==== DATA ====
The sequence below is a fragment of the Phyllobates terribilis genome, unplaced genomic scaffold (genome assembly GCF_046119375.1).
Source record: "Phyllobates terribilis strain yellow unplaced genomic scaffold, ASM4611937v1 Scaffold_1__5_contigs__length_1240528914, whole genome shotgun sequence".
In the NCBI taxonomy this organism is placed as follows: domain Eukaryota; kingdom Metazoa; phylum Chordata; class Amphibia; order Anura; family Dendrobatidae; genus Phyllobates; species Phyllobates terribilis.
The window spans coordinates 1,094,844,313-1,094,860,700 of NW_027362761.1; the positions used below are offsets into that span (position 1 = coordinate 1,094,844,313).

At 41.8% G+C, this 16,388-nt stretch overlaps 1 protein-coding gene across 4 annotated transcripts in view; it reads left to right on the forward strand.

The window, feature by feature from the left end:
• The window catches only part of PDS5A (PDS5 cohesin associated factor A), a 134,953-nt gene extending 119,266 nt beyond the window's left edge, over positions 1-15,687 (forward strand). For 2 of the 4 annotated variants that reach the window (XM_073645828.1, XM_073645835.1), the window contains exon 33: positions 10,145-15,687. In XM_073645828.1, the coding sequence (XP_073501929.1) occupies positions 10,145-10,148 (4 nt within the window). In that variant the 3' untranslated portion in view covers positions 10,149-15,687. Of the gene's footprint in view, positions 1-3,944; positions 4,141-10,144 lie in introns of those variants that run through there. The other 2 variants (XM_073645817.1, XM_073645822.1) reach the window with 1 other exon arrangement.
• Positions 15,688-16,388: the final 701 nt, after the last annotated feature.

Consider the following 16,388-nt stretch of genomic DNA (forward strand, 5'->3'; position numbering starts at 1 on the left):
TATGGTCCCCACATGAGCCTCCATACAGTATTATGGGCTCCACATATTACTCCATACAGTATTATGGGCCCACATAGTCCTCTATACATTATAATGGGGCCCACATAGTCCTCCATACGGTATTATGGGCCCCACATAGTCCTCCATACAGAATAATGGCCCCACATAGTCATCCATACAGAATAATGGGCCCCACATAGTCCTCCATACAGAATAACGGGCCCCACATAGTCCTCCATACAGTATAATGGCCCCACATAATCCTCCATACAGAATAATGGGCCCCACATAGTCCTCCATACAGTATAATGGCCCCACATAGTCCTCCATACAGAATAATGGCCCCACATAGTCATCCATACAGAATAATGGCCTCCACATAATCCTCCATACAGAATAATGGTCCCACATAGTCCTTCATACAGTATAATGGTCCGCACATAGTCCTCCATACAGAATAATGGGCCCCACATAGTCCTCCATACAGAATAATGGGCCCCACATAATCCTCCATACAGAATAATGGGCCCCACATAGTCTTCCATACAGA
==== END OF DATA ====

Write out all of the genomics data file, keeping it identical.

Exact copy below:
The sequence below is a fragment of the Phyllobates terribilis genome, unplaced genomic scaffold (genome assembly GCF_046119375.1).
Source record: "Phyllobates terribilis strain yellow unplaced genomic scaffold, ASM4611937v1 Scaffold_1__5_contigs__length_1240528914, whole genome shotgun sequence".
In the NCBI taxonomy this organism is placed as follows: domain Eukaryota; kingdom Metazoa; phylum Chordata; class Amphibia; order Anura; family Dendrobatidae; genus Phyllobates; species Phyllobates terribilis.
The window spans coordinates 1,094,844,313-1,094,860,700 of NW_027362761.1; the positions used below are offsets into that span (position 1 = coordinate 1,094,844,313).

At 41.8% G+C, this 16,388-nt stretch overlaps 1 protein-coding gene across 4 annotated transcripts in view; it reads left to right on the forward strand.

The window, feature by feature from the left end:
• The window catches only part of PDS5A (PDS5 cohesin associated factor A), a 134,953-nt gene extending 119,266 nt beyond the window's left edge, over positions 1-15,687 (forward strand). For 2 of the 4 annotated variants that reach the window (XM_073645828.1, XM_073645835.1), the window contains exon 33: positions 10,145-15,687. In XM_073645828.1, the coding sequence (XP_073501929.1) occupies positions 10,145-10,148 (4 nt within the window). In that variant the 3' untranslated portion in view covers positions 10,149-15,687. Of the gene's footprint in view, positions 1-3,944; positions 4,141-10,144 lie in introns of those variants that run through there. The other 2 variants (XM_073645817.1, XM_073645822.1) reach the window with 1 other exon arrangement.
• Positions 15,688-16,388: the final 701 nt, after the last annotated feature.

Consider the following 16,388-nt stretch of genomic DNA (forward strand, 5'->3'; position numbering starts at 1 on the left):
TATGGTCCCCACATGAGCCTCCATACAGTATTATGGGCTCCACATATTACTCCATACAGTATTATGGGCCCACATAGTCCTCTATACATTATAATGGGGCCCACATAGTCCTCCATACGGTATTATGGGCCCCACATAGTCCTCCATACAGAATAATGGCCCCACATAGTCATCCATACAGAATAATGGGCCCCACATAGTCCTCCATACAGAATAACGGGCCCCACATAGTCCTCCATACAGTATAATGGCCCCACATAATCCTCCATACAGAATAATGGGCCCCACATAGTCCTCCATACAGTATAATGGCCCCACATAGTCCTCCATACAGAATAATGGCCCCACATAGTCATCCATACAGAATAATGGCCTCCACATAATCCTCCATACAGAATAATGGTCCCACATAGTCCTTCATACAGTATAATGGTCCGCACATAGTCCTCCATACAGAATAATGGGCCCCACATAGTCCTCCATACAGAATAATGGGCCCCACATAATCCTCCATACAGAATAATGGGCCCCACATAGTCTTCCATACAGA